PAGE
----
Company Looks to Radio, TV Advertising to Spur Growth

Social media is oftentimes a significant part of marketing campaigns in today's age, but there is also still a lot of power in radio and TV advertising

Company Looks to Radio, TV Advertising to Spur Growth

Plumbing technician Josh Knowlton with MAGIC Electric, Plumbing, Heating + Air in Jerome, Idaho, carries tools to a job site. The company uses radio and TV ads not only to prospect for customers and promote seasonal services, but also to build its brand and attract technicians like Knowlton.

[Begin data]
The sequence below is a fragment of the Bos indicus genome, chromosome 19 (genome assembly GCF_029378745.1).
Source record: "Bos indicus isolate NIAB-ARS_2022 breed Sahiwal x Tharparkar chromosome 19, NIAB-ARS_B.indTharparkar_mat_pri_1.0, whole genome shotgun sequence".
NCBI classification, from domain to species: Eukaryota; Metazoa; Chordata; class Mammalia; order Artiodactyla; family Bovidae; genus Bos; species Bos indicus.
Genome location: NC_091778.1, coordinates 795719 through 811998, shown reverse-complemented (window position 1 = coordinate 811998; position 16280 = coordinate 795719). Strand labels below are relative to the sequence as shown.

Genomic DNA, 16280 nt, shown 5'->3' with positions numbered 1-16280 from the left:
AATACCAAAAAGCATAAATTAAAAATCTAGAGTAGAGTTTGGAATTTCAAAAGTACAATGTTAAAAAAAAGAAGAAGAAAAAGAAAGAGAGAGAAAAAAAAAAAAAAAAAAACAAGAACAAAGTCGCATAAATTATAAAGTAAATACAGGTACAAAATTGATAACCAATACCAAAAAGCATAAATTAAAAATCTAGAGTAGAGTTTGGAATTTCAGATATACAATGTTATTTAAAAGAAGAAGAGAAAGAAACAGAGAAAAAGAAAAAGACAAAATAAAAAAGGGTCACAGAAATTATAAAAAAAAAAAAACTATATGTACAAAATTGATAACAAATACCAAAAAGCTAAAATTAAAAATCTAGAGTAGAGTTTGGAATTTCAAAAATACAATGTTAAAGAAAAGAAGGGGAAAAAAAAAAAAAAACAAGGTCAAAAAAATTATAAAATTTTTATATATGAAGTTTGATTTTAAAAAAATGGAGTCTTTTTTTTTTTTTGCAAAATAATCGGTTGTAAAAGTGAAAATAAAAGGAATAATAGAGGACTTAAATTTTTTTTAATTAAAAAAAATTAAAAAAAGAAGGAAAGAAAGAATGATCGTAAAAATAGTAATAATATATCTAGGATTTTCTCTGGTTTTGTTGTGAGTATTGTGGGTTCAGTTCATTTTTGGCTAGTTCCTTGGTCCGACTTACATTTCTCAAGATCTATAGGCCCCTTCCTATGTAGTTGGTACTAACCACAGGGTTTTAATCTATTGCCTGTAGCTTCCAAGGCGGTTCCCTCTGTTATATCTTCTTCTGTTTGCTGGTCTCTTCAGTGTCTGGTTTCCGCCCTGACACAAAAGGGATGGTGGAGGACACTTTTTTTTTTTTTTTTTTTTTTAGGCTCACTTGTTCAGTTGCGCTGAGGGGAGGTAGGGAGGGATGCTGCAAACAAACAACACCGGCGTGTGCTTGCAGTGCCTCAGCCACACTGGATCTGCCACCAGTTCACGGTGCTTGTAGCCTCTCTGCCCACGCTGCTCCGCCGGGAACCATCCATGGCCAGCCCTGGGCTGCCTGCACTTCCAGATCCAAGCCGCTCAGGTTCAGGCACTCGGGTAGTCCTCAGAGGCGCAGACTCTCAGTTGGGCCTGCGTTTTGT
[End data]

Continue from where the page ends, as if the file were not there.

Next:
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Some contractors think that radio and television advertising is something expensive that only big companies can afford. But there’s another viewpoint to consider: Some of those big companies used to be small companies — until they embraced radio and TV advertising.

Take MAGIC Electric, Plumbing, Heating + Air, based in Jerome, Idaho. Radio and television ads played a central role in the company’s rapid expansion to 109 employees today from only three in 2013, when owner Billy Salts established the business.

“Our rapid growth has a lot to do with frequency of marketing,” Salts says, noting the company also uses everything from direct-mail campaigns and door-hangers to the internet and social media platforms to saturate the market and reach potential customers.

“Good marketing is all about frequency, which we achieve by using so many platforms,” he says. “They give us a strong presence in our markets.”